Interview with Roddy Nicoll, Co-Founder of Spirits of Virtue


Spirits of Virtue started with a dad trying to prove his son wrong. Now, the Scottish company distributes its seven non-alc brands everywhere from Japan to the United States. In this interview, co-founder Roddy Nicoll describes the ups and downs of building a “mini Diageo,” from rescuing his company from the brink of collapse during COVID to entering markets as diverse as Asia and the Middle East. Roddy’s is a story of risk-taking and determination, guided always by his intuition and vision for what the future of drinking can be.


Roddy, you launched Spirits of Virtue before the recent rise of alcohol alternatives. Could you share what initially drew you to this space before it became so popular?

I’m a serial entrepreneur. If you say that in America, there are probably another three or four in the room. In Scotland, if you say that, everybody kind of looks at you. There’s a very parochial mindset here: “don’t step outside your box.” I had a confectionery company, worked in soft drinks, and then I was approached by another company making ingredients for Prosecco—the alcoholic version.

That’s where my head was. Additionally, my son is on the autism spectrum. We were hosting a big family party, and I was enjoying a gin and tonic because I occasionally indulge in alcoholic drinks. Then, he caught me with one of those questions. He has a very linear thought process. He asked, “Dad, why do you drink gin and tonics?” I could see it coming. I answered, “I like it for the taste,” and he retorted, “no, I think you like it for the alcohol.”

I definitely just liked it for the taste. So, I thought to myself, “why don’t I make gin without alcohol and turn it into a whole venture?” I was unaware of Seedlip and what Ben [Branson] was doing in those early days. Spirits of Virtue started with a dad trying to prove his son wrong. I thought, “I can do this.” I had a still, and I was messing about with something called shrubs. As a tinkerer and a restless person, I’ve always got jars of things for mixing and such, and it drives my wife up the wall. That’s how it all started.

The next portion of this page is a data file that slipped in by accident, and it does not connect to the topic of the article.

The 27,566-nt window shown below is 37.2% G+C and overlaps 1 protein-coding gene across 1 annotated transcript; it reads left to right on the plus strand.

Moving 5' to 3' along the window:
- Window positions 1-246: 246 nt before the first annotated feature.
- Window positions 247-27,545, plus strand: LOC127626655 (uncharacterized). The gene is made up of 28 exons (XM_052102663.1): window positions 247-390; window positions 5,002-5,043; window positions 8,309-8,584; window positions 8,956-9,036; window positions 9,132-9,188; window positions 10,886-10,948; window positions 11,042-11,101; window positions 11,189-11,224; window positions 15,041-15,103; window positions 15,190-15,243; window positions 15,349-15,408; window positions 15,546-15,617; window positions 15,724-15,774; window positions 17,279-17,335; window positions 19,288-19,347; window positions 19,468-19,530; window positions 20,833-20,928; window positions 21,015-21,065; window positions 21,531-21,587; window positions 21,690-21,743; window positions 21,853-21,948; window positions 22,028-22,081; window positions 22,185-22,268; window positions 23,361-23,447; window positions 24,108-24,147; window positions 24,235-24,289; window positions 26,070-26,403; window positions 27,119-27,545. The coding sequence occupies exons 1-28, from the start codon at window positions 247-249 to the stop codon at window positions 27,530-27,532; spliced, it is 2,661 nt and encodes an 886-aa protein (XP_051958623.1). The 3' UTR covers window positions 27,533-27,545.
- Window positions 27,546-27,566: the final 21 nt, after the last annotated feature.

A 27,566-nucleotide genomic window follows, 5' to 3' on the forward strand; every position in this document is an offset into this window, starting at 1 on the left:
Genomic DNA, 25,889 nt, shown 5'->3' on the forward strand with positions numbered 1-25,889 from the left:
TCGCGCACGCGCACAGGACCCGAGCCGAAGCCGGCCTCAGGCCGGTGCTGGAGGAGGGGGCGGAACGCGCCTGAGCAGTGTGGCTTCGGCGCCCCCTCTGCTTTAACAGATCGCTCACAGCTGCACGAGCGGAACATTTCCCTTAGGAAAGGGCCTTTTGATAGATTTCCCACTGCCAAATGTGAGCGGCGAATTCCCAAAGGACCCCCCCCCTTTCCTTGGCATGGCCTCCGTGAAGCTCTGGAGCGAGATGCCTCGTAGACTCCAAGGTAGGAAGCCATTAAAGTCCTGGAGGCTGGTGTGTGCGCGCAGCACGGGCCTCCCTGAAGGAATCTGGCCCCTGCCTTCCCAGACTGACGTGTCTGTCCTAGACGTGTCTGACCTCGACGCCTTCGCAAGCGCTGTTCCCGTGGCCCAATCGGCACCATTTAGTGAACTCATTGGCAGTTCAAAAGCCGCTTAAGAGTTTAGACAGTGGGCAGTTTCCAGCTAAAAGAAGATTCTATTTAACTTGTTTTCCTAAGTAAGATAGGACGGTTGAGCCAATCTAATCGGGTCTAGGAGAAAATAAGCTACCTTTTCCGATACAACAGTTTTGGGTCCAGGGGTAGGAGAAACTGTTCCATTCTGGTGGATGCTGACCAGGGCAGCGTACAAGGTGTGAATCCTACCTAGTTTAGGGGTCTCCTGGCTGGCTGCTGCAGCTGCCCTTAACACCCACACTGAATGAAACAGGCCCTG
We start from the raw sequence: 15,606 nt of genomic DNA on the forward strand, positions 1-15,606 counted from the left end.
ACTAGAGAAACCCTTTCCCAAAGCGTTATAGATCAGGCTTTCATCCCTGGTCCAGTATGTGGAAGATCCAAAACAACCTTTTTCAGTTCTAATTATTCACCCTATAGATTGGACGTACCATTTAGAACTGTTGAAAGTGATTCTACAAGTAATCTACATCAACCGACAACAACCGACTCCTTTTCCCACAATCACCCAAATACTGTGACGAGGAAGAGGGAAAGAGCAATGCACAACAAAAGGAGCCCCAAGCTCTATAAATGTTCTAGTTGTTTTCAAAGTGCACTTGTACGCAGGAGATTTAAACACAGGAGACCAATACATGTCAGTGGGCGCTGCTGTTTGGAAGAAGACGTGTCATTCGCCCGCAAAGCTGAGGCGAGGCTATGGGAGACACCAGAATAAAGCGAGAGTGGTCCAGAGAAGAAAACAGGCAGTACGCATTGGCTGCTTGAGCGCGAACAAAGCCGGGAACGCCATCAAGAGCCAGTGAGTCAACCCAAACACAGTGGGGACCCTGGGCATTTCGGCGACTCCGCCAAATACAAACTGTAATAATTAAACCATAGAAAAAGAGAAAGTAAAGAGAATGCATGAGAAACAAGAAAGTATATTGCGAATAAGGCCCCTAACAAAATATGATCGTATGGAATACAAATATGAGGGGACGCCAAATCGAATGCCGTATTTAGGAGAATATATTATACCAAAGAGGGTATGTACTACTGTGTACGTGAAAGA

It took me a lot longer than I expected. My younger brother Kerr, who is also a co-founder, encouraged me to scale. So, we invested in a big stand at a food and beverage trade show in Birmingham, England. We took a significant risk by gambling with the last of the money that we had. The first people to visit our stand were from UK supermarket giant Asda, which was owned by Walmart at the time, who said, “come and see us.” Subsequently, a major supermarket chain called Ocado also expressed interest.

The last and most interesting visitor was the HFA, which is the Halal Authority in the UK. When we explained that our zero proof products have never been de-alcoholized, they said, “have you realized the implications of what you’ve done?” I thought, “wow, this is it. This opens up the Middle Eastern and Asian market. We’ve made it. We’ve hit the motherlode.” I sold my confectionery company and threw everything I had into Spirits of Virtue. That was about six and a half years ago. It seems like a long time now, because here we are with non-alcoholic beverages exploding across the globe. 

Today, we’re experienced in the game, yet the company is still in its infancy. It’s fantastic. It’s the most amazing sector to work in because there are no rules, no agreed methods of manufacturing, and labeling is still in its infancy.


You also ambitiously decided to launch multiple brands. Can you discuss why you chose to not only create a non-alcoholic gin but also develop a diverse range of products? What motivated you to expand into various sub-brands within the spirits category despite the challenges involved?

I’ve always believed that “if you build it, they will come.” In other words, rather than being analytical, my decisions are more intuitive; it’s a gut instinct. I’ll look at the scenario and say, “I think that’s going to work.” You can spend so long trying to look for data to support that position, but I’m a believer in intuition. You chase that ideal, and off you go. There are just challenges to overcome.

I thought: “if we’re going to make a gin, let’s make it smell and taste like gin.” There were botanical products on the market. But there weren’t analogues of alcohol. It’s my long-held view that if somebody is a bourbon drinker and they want to move to non-alcoholic bourbon, surely they will look for something that smells, tastes, and looks like bourbon because they feel comfortable in that space. Today, the market’s catching up. But, six years ago, I had to persuade my investors that that’s where we were going. Everyone else was on a different journey.

We started with non-alcoholic gin. Then, it was just a given; we’re in Scotland, we’re proud Scots, we had to look at whiskey. Suddenly, it’s “oh, you’ve got to have rum,” and before we knew it, we were looking at a full portfolio.